Data from Chicago Public Schools’ new universal high school application, rolled out last year, shows that 10 schools got virtually no interest from students, and after two rounds of offers, less than a dozen students officially claimed spots at each of those 10 schools.
Meanwhile, 90 percent of students want to go to just half of all Chicago public high schools, according to CPS data released Thursday and analyzed by WBEZ.
Community activists and some principals had worried this new application system would heighten competition between high schools and that the data would be used to close schools.
And, in fact, Schools CEO Janice Jackson said she plans to share results with communities as a way to show them some of their schools may not be necessary.
“We also have to make tough decisions in places where there are enough opportunities for students to be successful and parents have basically voted with their feet,” Jackson said. “The value of putting out this data is that it allows us to have a conversation with the community around a single source of truth.”
However, she added, she’s not planning to close a bunch of schools at once, and even some schools that aren’t in high demand are a “part of the community and a mainstay.”
CPS is ultimately projecting higher enrollment for these 10 open-enrollment, neighborhood schools because students were not required to apply for spots there. They are guaranteed a seat whenever they turn up.
In the end, CPS officials said many of these schools likely will end up with the same number of freshmen as last year. They all have been struggling with low enrollment for years. At one of them, Hirsch High School in the Greater Grand Crossing neighborhood on the South Side, not a single student has signed up to attend. Parents from Hirsch and other low-enrollment schools have long been clamoring for investment in their facilities and programs.
CPS has long been a system of choice, especially for high schools, and this new application was designed to reflect that reality. Currently, less than a quarter of students go to their assigned neighborhood school. What’s particularly controversial about this system is that it clearly shows, in a way never seen before, which schools are in high demand and which ones are not.
Nearly all eighth graders — some 93 percent — applied through the school district’s new centralized online application called GoCPS. They ranked up to 20 choices and received one offer. Separately, they could also apply to test-in schools and get one offer. In the past, there were different applications for each type of school — selective, military, charter, or vocational programs, for example — and eighth graders could receive multiple offers
Beyond the schools with super low demand, the data also shows that less than 60 of the 133 city high schools were the top choice of 90 percent of applicants.
About 27,000 students submitted applications to the city’s district-run and charter high schools. Among the city’s selective enrollment test-in schools, Jones in the South Loop was the most sought after. Of nonselective schools, Curie in Archer Heights on the Southwest Side; Taft in Norwood Park on the Northwest Side; Solorio in West Elsdon on the Southwest Side; Prosser in Hanson on the Northwest Side, and Back of the Yards on the Southwest Side were in high demand.
CPS officials note nearly a quarter of students with a choice between a selective enrollment school and a neighborhood school picked the neighborhood option.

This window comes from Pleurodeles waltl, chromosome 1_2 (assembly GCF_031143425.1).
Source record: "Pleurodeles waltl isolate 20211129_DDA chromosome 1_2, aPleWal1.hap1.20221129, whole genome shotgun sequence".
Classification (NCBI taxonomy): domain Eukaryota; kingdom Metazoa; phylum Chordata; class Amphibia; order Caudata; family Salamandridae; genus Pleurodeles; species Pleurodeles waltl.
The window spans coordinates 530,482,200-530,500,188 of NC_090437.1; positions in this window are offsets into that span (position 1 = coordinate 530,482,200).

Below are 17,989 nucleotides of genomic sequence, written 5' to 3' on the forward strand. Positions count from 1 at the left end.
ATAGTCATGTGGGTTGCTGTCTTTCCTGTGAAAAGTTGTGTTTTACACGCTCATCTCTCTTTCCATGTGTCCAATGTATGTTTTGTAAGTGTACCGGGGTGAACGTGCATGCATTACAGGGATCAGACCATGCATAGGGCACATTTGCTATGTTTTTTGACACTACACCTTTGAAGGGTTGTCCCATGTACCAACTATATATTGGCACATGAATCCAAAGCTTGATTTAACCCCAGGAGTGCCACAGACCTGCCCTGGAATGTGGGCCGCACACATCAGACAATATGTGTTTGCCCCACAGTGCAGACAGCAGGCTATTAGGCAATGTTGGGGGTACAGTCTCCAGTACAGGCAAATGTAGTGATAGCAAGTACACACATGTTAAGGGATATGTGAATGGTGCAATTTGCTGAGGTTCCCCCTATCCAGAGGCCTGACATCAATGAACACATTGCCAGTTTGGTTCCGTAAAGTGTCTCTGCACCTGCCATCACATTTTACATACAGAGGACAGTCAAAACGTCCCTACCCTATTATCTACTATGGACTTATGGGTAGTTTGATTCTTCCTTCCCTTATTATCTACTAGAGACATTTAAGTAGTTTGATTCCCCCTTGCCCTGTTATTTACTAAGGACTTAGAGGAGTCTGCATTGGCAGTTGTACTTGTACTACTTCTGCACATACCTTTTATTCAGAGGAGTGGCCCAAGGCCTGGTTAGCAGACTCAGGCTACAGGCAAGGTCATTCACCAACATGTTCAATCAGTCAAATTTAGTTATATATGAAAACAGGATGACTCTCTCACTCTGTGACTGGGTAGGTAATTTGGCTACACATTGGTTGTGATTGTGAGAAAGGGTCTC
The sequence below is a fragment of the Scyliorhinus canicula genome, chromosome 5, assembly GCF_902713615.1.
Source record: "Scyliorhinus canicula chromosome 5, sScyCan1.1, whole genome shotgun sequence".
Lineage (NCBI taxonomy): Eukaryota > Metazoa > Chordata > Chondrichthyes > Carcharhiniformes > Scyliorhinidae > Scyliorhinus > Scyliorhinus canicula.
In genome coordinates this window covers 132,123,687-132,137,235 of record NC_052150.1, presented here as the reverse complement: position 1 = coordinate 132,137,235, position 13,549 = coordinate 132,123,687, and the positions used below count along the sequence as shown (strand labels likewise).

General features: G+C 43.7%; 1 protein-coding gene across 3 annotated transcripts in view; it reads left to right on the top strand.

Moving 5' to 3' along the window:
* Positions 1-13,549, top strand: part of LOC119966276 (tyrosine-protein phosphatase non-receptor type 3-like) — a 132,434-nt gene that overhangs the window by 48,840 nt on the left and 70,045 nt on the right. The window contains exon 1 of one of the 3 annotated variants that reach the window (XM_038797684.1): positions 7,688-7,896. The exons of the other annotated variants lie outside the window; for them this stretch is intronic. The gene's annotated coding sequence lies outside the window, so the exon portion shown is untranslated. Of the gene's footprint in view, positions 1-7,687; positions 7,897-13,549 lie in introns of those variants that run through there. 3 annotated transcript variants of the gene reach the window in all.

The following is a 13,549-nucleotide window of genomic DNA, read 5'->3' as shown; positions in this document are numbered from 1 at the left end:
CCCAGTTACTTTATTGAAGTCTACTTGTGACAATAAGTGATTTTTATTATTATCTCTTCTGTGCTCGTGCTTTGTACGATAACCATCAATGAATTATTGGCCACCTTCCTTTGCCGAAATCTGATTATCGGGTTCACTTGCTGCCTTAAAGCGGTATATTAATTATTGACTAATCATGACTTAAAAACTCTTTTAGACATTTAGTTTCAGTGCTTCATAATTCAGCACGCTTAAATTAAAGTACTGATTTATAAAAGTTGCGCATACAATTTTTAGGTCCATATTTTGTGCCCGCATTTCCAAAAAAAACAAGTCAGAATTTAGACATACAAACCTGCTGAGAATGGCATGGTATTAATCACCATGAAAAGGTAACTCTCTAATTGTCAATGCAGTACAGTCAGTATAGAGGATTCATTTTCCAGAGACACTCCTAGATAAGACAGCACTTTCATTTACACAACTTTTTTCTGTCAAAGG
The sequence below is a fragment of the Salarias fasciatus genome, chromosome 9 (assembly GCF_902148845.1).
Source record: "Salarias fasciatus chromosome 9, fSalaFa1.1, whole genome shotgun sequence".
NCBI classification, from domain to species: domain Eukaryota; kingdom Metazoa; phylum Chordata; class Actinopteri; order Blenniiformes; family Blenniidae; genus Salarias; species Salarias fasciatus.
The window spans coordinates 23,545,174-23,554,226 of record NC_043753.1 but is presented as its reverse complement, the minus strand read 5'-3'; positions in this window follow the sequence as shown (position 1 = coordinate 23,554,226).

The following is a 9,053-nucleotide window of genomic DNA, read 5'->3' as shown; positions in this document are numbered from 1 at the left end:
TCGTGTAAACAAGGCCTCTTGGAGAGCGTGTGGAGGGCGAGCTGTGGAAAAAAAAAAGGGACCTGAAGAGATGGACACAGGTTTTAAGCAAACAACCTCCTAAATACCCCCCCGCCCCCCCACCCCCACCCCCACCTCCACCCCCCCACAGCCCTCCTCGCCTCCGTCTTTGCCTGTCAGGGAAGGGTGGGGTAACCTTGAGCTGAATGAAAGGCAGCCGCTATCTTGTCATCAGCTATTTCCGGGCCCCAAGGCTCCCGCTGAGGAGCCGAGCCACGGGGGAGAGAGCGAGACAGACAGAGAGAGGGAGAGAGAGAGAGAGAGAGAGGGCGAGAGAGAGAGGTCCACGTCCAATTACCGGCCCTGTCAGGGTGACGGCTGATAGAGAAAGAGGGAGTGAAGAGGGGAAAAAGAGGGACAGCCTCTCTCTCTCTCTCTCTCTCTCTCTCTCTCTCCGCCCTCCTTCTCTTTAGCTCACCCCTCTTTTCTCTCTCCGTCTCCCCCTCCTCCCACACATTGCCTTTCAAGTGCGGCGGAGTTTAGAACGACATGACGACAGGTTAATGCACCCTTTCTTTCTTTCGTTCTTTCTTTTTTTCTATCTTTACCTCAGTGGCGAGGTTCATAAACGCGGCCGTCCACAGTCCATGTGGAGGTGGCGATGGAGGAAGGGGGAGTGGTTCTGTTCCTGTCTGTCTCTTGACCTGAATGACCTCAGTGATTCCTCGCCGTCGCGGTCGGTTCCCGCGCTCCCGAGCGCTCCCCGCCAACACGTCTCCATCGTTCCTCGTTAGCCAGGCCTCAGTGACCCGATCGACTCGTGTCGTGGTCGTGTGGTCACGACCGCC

Jackson said the school district will use this information to figure out where they need to create more high-quality options for students.
Other takeaways from the data:
Demand tied to school performance
WBEZ’s analysis shows demand tracks closely with academic achievement — the higher performing the school, the greater the demand. Jackson said this indicates that students and families are discerning. But there are some anomalies. Juarez, Curie, and Morgan Park all received CPS’ middle ratings but each were among the top three choices for more than 1,000 applicants. Meanwhile, five mid-rated schools got less than 100 top three rankings, making them among the lowest demand schools.
Rankings and race
Black students from low-income neighborhoods ranked the greatest number of schools, followed by Latino students and then white and Asian students, according to an analysis by the Federal Reserve Bank of Chicago and the University of Chicago Consortium on School Research released Thursday.
White and Asian students also got fewer offers than black and Latino students and tended to turn down their offers more frequently than other students. Lisa Barrow, the Federal Reserve researcher, offered several possible explanations for this. These students might only consider a small number of schools, she said, or they are okay attending their neighborhood schools, which tend to be high performing. Students do not have to apply to their neighborhood school to get a seat.
Arts and vocational programs in demand
Chicago Mayor Rahm Emanuel has touted the expansion of the rigorous International Baccalaureate programs in high schools. But, according to the researcher’s analysis, it was art programs and career and technical programs in schools that earned decent ratings from the school district that tended to get far more demand than they could handle.
GoCPS needs tweaking
CPS officials said they switched to this centralized application system because the old one was too complicated and confusing. But Barrow said the new process is not as streamlined as it could be. The complications could prevent some families from fully taking advantage of their choices.
To see the data released by CPS on high school enrollment and student preferences click here.